Parents get kids involved in sports for many reasons, but most often to keep them healthy and happy. The physical and emotional benefits of sports are huge and lifelong! But as kids get older, and sports become more competitive, Positive Parenting often grows complicated, and parents can lose sight of base objectives.
DON’T BE THAT PARENT:
If you have kids involved with sport, you’ve undoubtedly seen good and bad sports parenting in action. Check out What Makes a Nightmare Sports Parent and What Makes a Good One for an excellent perspective on the topic (and a reality check).
BE THIS PARENT:
The article lists five signs of the ideal sports parent. Good news is: being a dream sports parent takes far less effort than being a nightmare sports parent!
• Cheer for everybody on the team, not just your own child: Parents should attend as many games as possible and be supportive, yet allow young athletes to find their own solutions. Don’t feel the need to come to the rescue at every crisis. Continue to make positive comments even when the team is struggling.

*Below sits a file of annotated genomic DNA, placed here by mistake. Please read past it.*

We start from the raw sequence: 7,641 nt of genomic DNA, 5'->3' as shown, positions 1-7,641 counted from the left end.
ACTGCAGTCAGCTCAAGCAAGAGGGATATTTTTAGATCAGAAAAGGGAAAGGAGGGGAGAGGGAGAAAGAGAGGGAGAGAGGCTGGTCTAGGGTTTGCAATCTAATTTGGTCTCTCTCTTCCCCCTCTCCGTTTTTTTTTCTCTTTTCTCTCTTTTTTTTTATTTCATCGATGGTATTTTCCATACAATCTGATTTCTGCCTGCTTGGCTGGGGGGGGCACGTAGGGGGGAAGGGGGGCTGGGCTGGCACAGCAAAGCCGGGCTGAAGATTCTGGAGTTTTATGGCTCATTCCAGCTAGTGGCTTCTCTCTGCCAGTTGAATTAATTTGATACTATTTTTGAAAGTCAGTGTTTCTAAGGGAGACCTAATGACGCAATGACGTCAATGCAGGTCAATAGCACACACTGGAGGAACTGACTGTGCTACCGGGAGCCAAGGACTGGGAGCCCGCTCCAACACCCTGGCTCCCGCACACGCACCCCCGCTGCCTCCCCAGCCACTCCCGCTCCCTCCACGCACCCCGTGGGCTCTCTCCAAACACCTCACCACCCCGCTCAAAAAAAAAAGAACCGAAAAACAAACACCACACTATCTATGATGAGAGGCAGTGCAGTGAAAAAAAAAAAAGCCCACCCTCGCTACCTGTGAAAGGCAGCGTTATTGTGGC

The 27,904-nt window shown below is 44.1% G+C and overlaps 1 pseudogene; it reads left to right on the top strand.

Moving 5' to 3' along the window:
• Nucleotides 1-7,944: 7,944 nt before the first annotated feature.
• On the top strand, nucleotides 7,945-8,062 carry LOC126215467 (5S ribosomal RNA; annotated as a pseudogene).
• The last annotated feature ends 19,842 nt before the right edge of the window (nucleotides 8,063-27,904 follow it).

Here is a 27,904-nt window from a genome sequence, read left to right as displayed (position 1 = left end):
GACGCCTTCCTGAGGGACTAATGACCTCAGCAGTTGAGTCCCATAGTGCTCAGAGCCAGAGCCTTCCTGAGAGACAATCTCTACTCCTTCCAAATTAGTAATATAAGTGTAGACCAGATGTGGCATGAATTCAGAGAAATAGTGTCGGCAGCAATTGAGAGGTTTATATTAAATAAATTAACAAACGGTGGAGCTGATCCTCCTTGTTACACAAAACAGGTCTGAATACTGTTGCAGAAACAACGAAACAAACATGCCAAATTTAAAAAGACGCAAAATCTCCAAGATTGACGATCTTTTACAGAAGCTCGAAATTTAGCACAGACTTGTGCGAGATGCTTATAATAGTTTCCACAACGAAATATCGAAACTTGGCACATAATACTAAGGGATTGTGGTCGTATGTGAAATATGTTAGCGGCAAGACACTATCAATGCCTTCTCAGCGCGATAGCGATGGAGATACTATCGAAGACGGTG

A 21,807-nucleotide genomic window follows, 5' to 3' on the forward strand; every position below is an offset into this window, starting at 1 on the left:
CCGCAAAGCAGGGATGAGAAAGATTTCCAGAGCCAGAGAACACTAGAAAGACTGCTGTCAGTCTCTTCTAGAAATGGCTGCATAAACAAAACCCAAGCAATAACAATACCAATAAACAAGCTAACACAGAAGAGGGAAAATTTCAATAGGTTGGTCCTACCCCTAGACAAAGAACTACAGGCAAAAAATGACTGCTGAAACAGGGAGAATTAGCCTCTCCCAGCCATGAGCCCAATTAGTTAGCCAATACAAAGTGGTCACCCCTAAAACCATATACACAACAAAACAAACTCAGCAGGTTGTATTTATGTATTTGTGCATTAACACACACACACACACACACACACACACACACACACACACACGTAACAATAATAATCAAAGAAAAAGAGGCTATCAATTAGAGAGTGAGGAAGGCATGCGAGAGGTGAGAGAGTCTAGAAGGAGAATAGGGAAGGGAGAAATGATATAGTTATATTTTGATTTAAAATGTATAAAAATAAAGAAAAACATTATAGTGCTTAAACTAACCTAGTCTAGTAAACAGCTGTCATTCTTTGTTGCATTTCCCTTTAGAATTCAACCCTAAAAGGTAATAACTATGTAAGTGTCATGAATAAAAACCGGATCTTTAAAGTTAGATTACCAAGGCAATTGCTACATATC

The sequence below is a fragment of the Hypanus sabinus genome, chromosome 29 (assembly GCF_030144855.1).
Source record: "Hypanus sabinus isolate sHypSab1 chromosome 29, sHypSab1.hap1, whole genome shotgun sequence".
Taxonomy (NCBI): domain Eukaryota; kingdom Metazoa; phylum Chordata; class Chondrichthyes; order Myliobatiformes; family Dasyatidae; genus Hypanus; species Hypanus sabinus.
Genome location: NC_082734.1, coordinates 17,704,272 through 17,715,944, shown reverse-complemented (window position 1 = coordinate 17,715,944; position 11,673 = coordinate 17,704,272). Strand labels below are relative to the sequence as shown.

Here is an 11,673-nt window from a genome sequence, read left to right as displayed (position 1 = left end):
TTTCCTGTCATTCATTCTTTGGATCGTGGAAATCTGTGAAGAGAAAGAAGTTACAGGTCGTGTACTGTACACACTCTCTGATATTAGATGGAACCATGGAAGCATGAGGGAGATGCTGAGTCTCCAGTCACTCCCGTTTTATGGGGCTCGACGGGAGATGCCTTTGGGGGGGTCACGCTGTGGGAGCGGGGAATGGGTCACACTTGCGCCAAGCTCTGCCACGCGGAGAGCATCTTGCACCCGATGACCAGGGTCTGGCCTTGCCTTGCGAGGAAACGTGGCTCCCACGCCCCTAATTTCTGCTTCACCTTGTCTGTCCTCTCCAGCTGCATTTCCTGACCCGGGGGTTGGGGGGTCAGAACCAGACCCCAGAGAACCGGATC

• Model appropriate behavior: Contrary to the old saying, children do as you do, not as you say. When a parent projects poise, control and confidence, the young athlete is likely to do the same. And when a parent doesn’t dwell on a tough loss, the young athlete will be enormously appreciative.
• Know what is suitable to discuss with the coach: The mental and physical treatment of your child is absolutely appropriate. So is seeking advice on ways to help your child improve. And if you are concerned about your child’s behavior in the team setting, bring that up with the coach. Taboo topics: Playing time, team strategy, and discussing team members other than your child.
• Know your role: Everyone at a game is either a player, a coach, an official, or a spectator. “It’s wise to choose only one of those roles at a time,” Brown says. “Some adults have the false impression that by being in a crowd, they become anonymous. People behaving poorly cannot hide.” Here’s a clue: If your child seems embarrassed by you, clean up your act.
• Be a good listener and a great encourager: When your child is ready to talk about a game, or has a question about the sport, be all ears. Then provide answers while mindfully avoiding becoming a nightmare sports parent. Above all, be positive. Be your child’s biggest fan. “Good athletes learn better when they seek their own answers,” Brown says.
And, of course, don’t be sparing with those magic words: “I love to watch you play.”